By Henry Baltazar  |  Posted 2004-05-24 Print this article Print

Adaptec Inc.s Adaptec iSA 1500 Storage Array features unique automation capabilities that make this workgroup-class storage unit worth a look. And with a base price of $10,000, the iSCSI-based Adaptec iSA 1500 Storage Array should be even more appealing for small and midsize offices.

In eWEEK Labs tests, we found that the iSA 1500 Storage Array, which shipped last month, was relatively easy to set up and implement in our network.

The iSA 1500 holds approximately 1 terabyte of storage and uses four hot-swappable Serial ATA disk drives. The unit comes with 1GB of system memory and has a pair of Gigabit Ethernet data ports along with a single 10/100G-bps Ethernet port for management.

The Adaptec iSA 1500 Storage Array employs Internet SCSI for connectivity, so IT administrators have to add only initiator software to their servers to access the unit over standard IP networks. The iSA 1500 does not require a SAN (storage area network) and all the equipment that goes with it, so IT administrators at smaller companies can deploy this unit without breaking the bank.

In tests running the open-source Iometer benchmark on sequential read and write tests with 512KB-size requests, the iSA 1500 could sustain as much as 84MB per second of throughput on the read test and roughly 50MB per second on writes from a single server. This performance is somewhat slower than Fibre Channel and SCSI-attached RAID units, but it should be sufficient to satisfy department-level e-mail and database servers.

The iSA 1500s management software is powerful and useful, and it enables automation—a rare capability for arrays in this price class. Using the management software, we quickly automated storage allocation and file- system-creation tasks.

In Windows environments, after carving up a storage array and allotting storage to servers, IT staff members usually have to go to each server and use Microsoft Corp.s Disk Manager to create storage volumes that these servers can use.

However, when we used the iSA 1500s management software, all we had to do was choose which storage we wanted to use, and the software automatically set up the volumes on our test servers and assigned them drive letters.

That degree of automation was useful in our tests, but it would be even better if Adaptec added auto-provisioning capabilities to automatically add storage space when servers run out.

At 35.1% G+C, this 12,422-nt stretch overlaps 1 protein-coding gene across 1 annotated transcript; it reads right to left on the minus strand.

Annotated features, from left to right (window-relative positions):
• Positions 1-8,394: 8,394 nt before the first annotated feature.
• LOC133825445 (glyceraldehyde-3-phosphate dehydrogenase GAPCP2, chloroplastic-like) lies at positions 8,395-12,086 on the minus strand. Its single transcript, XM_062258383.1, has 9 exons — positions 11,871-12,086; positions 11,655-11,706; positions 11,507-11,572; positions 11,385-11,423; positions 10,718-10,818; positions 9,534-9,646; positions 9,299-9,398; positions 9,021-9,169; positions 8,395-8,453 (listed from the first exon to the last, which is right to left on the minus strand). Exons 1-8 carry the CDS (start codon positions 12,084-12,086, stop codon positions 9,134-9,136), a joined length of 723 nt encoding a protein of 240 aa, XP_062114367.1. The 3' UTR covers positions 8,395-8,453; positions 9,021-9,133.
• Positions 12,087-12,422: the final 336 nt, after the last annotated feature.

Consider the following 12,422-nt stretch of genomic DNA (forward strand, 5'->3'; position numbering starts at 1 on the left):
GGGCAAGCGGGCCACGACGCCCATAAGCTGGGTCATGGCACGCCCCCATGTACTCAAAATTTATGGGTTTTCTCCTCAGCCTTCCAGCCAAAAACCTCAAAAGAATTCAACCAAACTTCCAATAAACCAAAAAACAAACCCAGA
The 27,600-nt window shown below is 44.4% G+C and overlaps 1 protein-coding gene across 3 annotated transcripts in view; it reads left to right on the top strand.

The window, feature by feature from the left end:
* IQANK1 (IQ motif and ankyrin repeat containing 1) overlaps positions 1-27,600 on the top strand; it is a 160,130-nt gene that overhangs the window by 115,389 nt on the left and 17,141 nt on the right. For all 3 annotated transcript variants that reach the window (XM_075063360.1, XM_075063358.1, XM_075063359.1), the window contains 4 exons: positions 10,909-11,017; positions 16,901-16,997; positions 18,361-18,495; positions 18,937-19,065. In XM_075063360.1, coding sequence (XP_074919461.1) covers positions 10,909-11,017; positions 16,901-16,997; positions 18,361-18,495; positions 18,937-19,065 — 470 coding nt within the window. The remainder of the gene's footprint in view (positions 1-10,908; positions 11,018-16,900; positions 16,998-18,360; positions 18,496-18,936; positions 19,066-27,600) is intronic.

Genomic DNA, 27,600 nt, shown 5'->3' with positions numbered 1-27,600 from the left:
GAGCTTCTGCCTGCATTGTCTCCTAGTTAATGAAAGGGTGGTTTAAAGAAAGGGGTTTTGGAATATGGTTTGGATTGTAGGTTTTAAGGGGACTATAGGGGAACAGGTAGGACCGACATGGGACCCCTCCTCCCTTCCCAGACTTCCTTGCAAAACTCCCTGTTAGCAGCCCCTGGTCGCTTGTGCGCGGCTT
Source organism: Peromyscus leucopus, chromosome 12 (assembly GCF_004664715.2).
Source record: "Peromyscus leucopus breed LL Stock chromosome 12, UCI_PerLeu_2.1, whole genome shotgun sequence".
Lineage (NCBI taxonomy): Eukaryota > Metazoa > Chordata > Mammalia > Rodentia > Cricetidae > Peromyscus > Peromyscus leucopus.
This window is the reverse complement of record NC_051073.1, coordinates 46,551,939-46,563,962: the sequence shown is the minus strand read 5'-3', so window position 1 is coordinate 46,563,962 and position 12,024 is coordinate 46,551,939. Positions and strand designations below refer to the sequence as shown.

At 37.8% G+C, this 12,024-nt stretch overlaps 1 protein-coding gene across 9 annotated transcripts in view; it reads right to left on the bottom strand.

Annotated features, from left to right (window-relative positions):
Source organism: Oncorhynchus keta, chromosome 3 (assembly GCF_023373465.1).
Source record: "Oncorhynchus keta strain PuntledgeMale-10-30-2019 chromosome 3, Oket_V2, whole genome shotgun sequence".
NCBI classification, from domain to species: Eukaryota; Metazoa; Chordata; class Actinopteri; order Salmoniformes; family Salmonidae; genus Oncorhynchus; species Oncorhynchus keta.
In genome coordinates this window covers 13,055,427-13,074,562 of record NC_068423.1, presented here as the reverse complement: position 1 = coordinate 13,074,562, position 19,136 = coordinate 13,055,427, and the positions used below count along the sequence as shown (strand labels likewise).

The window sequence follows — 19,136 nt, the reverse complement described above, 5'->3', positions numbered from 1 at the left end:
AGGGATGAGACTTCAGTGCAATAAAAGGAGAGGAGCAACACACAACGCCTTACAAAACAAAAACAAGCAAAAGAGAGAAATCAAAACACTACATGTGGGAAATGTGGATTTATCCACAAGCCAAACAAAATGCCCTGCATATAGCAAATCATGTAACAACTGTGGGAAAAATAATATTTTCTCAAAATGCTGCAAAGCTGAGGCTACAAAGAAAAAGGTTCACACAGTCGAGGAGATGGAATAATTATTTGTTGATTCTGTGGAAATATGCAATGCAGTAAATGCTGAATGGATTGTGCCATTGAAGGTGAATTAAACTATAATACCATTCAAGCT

Using the Adaptec storage management software, we easily created RAID sets (levels 0, 1, 5 and 10 are supported) and managed server access to our storage units. The iSA 1500 also has snapshot capabilities to take point-in-time images of a volume. After a snapshot is taken, an IT manager can easily roll back the volume to a previous state, which is a valuable capability in the event that data become corrupted.

The Adaptec management software is Web-based, but unlike other devices we have seen (where the Web server runs on the device itself), the management software adds a Web server to the management station. Although this saves resources on the iSA 1500, the addition of a Web server to a management node could become a security problem.

iSCSI is still a relatively new technology, and we saw signs of its growing pains in the iSA 1500. For example, the management software worked well with Microsofts iSCSI Software Initiator Version 1.03 software but not with Version 1.04.

The growing use of iSCSI has opened up storage devices to IP networks, prompting concerns about data security. Click here for the full story. Microsoft made a slight change in the initiator software that caused incompatibility, and this problem should be fixed fairly quickly, according to Adaptec officials.

While the Adaptec iSA 1500 can serve virtually any machine with iSCSI initiator software, the management console currently supports only Windows NT and Windows 2000 and 2003.

The Adaptec iSA 1500 Storage Arrays optional enhanced snapshot feature allows as many as 256 point-in-time snapshots. (The standard version allows a maximum of 64.) In addition, Adaptec provides synchronous volume mirroring as an option for added data protection.

Senior Analyst Henry Baltazar can be reached at henry_baltazar@ziffdavis.com.

Check out eWEEK.coms Storage Center at http://storage.eweek.com for the latest news, reviews and analysis on enterprise and business storage hardware and software.

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